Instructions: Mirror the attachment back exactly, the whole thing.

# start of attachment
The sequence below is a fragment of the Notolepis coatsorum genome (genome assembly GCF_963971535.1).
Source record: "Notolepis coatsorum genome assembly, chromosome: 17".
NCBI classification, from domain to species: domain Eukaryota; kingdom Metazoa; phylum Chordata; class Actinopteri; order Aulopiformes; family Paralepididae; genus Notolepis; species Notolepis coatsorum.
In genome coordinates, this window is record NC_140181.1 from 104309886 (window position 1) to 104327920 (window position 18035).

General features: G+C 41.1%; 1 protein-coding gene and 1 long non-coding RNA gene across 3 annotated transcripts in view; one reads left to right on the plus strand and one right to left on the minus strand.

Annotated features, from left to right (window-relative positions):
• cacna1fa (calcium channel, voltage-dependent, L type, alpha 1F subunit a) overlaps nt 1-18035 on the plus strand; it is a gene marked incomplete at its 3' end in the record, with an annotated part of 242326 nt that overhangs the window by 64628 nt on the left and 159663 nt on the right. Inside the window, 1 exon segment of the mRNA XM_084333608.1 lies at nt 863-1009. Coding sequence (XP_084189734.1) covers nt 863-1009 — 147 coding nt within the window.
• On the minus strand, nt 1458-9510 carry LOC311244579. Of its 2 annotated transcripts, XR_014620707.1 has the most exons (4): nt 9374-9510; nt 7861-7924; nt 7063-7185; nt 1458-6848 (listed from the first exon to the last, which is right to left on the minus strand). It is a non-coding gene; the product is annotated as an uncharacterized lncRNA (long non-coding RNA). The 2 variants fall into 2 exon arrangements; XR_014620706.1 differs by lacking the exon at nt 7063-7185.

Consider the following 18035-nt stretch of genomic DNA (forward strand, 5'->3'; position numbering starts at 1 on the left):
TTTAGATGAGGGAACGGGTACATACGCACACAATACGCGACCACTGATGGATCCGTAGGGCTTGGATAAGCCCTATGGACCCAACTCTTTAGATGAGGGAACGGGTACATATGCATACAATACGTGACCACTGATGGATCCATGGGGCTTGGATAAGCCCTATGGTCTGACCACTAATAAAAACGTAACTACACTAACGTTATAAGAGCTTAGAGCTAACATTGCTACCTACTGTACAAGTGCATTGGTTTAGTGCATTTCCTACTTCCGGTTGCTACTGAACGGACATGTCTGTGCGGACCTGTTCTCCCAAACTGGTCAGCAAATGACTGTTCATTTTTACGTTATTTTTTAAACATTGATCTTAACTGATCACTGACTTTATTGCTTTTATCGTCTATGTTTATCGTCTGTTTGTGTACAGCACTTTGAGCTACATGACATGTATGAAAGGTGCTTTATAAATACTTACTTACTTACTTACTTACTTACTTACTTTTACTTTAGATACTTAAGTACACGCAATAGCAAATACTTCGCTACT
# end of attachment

The sequence below is a fragment of the Notolepis coatsorum genome (genome assembly GCF_963971535.1).
Source record: "Notolepis coatsorum genome assembly, chromosome: 17".
NCBI classification, from domain to species: domain Eukaryota; kingdom Metazoa; phylum Chordata; class Actinopteri; order Aulopiformes; family Paralepididae; genus Notolepis; species Notolepis coatsorum.
In genome coordinates, this window is record NC_140181.1 from 104309886 (window position 1) to 104327920 (window position 18035).

General features: G+C 41.1%; 1 protein-coding gene and 1 long non-coding RNA gene across 3 annotated transcripts in view; one reads left to right on the plus strand and one right to left on the minus strand.

Annotated features, from left to right (window-relative positions):
• cacna1fa (calcium channel, voltage-dependent, L type, alpha 1F subunit a) overlaps nt 1-18035 on the plus strand; it is a gene marked incomplete at its 3' end in the record, with an annotated part of 242326 nt that overhangs the window by 64628 nt on the left and 159663 nt on the right. Inside the window, 1 exon segment of the mRNA XM_084333608.1 lies at nt 863-1009. Coding sequence (XP_084189734.1) covers nt 863-1009 — 147 coding nt within the window.
• On the minus strand, nt 1458-9510 carry LOC311244579. Of its 2 annotated transcripts, XR_014620707.1 has the most exons (4): nt 9374-9510; nt 7861-7924; nt 7063-7185; nt 1458-6848 (listed from the first exon to the last, which is right to left on the minus strand). It is a non-coding gene; the product is annotated as an uncharacterized lncRNA (long non-coding RNA). The 2 variants fall into 2 exon arrangements; XR_014620706.1 differs by lacking the exon at nt 7063-7185.

Consider the following 18035-nt stretch of genomic DNA (forward strand, 5'->3'; position numbering starts at 1 on the left):
TTTAGATGAGGGAACGGGTACATACGCACACAATACGCGACCACTGATGGATCCGTAGGGCTTGGATAAGCCCTATGGACCCAACTCTTTAGATGAGGGAACGGGTACATATGCATACAATACGTGACCACTGATGGATCCATGGGGCTTGGATAAGCCCTATGGTCTGACCACTAATAAAAACGTAACTACACTAACGTTATAAGAGCTTAGAGCTAACATTGCTACCTACTGTACAAGTGCATTGGTTTAGTGCATTTCCTACTTCCGGTTGCTACTGAACGGACATGTCTGTGCGGACCTGTTCTCCCAAACTGGTCAGCAAATGACTGTTCATTTTTACGTTATTTTTTAAACATTGATCTTAACTGATCACTGACTTTATTGCTTTTATCGTCTATGTTTATCGTCTGTTTGTGTACAGCACTTTGAGCTACATGACATGTATGAAAGGTGCTTTATAAATACTTACTTACTTACTTACTTACTTACTTACTTTTACTTTAGATACTTAAGTACACGCAATAGCAAATACTTCGCTACT